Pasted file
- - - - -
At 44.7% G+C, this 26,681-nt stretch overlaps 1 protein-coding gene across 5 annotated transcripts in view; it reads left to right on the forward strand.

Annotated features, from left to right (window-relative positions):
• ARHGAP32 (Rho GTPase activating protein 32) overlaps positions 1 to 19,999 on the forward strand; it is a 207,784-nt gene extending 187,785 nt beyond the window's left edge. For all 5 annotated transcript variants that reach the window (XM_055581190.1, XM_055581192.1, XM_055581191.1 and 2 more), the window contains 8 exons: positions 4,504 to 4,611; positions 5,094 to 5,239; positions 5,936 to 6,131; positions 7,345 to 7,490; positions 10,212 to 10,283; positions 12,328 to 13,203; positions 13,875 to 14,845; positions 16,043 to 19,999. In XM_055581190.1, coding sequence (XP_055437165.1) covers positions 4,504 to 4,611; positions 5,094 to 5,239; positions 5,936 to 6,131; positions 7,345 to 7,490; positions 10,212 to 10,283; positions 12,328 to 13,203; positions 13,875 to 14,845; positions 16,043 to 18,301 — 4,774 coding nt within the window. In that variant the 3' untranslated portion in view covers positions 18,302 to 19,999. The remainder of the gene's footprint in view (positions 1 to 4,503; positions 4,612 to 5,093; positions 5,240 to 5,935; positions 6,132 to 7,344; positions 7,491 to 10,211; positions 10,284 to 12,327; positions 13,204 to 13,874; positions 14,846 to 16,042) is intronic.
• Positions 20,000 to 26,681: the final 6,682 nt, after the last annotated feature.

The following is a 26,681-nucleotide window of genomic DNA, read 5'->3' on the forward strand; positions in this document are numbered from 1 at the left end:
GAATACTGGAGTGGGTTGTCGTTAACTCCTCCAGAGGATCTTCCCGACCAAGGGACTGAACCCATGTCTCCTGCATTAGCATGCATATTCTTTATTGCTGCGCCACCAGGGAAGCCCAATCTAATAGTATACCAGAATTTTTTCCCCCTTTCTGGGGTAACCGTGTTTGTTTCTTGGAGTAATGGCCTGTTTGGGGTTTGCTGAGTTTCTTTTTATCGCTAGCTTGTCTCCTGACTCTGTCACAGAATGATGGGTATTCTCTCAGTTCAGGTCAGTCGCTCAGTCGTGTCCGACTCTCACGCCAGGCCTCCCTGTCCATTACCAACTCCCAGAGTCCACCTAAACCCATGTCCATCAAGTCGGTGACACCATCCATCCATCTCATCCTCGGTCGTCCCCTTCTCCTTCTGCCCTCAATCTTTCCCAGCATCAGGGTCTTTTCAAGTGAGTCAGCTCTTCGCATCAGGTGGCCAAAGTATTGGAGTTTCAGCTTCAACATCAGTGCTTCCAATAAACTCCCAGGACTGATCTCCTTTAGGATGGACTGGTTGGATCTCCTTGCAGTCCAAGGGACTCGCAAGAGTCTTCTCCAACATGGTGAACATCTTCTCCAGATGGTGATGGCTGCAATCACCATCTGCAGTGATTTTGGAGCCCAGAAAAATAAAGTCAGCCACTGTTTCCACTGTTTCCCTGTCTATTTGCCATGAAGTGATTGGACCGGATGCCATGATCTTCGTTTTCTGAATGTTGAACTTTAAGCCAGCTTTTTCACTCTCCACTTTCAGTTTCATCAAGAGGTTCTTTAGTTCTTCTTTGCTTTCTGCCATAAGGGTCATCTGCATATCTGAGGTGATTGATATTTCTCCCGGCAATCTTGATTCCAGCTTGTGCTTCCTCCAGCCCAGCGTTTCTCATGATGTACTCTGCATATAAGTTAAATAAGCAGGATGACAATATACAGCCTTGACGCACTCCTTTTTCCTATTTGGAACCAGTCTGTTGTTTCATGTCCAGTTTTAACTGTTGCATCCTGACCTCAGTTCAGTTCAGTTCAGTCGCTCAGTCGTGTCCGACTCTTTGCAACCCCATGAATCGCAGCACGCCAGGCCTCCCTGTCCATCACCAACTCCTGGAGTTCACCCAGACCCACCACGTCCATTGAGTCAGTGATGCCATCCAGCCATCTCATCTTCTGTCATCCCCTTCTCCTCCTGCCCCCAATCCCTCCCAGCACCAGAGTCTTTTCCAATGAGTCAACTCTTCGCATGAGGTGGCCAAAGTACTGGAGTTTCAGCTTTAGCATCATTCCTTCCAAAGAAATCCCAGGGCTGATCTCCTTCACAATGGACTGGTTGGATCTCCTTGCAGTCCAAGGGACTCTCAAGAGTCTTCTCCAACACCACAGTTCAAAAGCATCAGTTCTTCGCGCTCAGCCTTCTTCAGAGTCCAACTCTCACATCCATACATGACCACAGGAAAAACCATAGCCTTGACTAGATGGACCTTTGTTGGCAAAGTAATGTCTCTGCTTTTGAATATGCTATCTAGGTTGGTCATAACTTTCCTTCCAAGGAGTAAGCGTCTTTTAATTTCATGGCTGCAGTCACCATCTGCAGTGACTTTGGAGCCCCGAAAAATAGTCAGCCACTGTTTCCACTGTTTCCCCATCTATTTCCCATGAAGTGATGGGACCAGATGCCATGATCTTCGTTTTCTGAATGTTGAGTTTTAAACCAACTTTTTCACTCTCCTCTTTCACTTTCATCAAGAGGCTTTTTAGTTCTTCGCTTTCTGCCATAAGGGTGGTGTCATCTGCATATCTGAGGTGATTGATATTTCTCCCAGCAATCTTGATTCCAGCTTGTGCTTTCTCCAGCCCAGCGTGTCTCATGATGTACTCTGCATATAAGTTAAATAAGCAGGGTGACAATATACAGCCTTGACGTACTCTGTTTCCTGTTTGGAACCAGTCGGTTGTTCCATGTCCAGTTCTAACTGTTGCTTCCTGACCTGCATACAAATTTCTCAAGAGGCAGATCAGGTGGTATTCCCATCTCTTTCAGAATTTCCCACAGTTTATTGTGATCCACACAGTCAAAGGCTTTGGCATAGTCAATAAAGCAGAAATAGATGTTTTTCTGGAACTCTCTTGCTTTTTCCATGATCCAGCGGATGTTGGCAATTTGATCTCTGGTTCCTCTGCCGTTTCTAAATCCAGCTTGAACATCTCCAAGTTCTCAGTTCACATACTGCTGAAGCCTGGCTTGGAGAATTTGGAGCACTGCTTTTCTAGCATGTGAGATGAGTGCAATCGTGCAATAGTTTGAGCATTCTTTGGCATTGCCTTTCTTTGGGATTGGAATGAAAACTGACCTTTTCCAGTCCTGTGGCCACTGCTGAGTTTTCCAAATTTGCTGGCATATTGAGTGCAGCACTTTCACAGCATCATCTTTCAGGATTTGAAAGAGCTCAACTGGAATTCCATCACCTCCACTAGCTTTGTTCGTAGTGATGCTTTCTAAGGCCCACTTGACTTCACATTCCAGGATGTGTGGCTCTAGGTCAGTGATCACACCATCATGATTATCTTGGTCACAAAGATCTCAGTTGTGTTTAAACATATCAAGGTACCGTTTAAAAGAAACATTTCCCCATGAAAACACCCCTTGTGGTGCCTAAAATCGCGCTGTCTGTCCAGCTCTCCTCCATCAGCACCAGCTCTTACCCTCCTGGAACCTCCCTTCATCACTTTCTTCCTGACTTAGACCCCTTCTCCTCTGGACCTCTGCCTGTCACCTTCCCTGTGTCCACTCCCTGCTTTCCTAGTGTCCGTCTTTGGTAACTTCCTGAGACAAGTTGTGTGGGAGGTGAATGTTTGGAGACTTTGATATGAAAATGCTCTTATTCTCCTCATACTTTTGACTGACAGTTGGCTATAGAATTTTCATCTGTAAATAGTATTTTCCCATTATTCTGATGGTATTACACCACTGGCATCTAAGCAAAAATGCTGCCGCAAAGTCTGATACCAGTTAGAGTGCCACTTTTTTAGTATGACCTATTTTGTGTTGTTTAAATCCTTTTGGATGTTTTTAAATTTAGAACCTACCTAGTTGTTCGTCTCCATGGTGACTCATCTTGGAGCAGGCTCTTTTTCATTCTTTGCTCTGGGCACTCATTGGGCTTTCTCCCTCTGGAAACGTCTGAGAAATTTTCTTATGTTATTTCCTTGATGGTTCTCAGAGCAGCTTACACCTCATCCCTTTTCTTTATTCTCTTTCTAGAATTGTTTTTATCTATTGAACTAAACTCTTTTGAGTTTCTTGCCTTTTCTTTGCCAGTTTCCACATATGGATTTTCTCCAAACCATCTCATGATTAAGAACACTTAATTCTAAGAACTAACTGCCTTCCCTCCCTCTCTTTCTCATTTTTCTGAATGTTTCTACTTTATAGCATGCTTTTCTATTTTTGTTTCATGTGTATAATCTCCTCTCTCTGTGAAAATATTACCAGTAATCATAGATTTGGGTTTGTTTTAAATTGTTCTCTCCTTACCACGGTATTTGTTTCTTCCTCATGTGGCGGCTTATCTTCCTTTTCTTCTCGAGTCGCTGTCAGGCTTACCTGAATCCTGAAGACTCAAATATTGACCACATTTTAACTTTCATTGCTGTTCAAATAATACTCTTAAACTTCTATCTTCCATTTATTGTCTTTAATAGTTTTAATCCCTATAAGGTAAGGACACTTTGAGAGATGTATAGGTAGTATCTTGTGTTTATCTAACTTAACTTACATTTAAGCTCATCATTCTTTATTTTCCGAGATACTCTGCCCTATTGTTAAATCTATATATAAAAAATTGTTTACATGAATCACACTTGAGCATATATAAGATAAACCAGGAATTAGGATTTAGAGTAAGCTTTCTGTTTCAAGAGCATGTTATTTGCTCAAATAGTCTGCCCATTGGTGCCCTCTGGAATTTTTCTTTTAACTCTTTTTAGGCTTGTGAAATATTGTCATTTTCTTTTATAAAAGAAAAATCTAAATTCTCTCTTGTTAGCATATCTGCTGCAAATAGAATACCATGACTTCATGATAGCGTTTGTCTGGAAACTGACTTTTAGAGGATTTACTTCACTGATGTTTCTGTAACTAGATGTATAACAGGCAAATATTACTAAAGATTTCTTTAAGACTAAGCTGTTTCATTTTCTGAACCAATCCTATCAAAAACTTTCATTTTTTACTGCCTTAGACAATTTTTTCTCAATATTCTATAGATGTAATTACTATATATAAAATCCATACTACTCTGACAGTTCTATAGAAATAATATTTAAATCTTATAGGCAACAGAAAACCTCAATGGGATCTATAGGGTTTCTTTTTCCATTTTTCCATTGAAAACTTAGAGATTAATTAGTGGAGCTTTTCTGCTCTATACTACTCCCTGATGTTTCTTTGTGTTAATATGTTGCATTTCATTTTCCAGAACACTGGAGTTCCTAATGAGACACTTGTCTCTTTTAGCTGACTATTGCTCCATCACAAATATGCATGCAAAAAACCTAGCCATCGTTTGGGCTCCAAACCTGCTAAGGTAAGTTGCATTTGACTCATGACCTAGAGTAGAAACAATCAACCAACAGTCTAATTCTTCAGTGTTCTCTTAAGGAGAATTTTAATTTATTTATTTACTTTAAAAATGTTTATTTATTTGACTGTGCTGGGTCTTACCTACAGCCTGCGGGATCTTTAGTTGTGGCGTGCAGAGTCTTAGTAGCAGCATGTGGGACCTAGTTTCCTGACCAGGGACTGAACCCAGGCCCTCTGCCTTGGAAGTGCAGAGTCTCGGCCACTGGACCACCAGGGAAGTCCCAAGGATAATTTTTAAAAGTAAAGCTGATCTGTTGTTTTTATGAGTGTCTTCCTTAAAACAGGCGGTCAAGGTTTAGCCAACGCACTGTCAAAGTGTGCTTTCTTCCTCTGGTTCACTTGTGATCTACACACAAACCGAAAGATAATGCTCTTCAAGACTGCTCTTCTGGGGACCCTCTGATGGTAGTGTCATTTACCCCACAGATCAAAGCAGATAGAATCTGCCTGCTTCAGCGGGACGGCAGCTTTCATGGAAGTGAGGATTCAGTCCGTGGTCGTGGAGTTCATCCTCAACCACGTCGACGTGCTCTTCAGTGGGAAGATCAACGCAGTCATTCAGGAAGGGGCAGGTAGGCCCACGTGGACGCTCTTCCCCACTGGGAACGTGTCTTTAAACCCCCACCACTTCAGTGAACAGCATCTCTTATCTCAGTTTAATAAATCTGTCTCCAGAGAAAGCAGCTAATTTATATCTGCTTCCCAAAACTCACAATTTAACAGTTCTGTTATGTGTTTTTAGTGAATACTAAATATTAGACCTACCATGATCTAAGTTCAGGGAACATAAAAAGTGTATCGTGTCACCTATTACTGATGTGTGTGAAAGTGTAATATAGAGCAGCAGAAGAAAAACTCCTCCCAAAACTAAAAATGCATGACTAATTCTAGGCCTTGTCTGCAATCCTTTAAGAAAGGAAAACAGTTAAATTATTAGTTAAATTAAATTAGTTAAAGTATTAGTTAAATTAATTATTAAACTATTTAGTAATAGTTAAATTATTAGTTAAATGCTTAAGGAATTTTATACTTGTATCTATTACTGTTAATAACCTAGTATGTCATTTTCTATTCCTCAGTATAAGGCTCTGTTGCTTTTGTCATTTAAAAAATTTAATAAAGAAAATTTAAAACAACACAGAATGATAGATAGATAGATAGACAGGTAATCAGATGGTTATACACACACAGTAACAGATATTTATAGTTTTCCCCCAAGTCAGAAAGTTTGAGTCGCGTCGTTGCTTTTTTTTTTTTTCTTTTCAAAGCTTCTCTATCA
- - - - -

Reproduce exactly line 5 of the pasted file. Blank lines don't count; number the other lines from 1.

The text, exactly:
The following is a 26,681-nucleotide window of genomic DNA, read 5'->3' on the forward strand; positions in this document are numbered from 1 at the left end: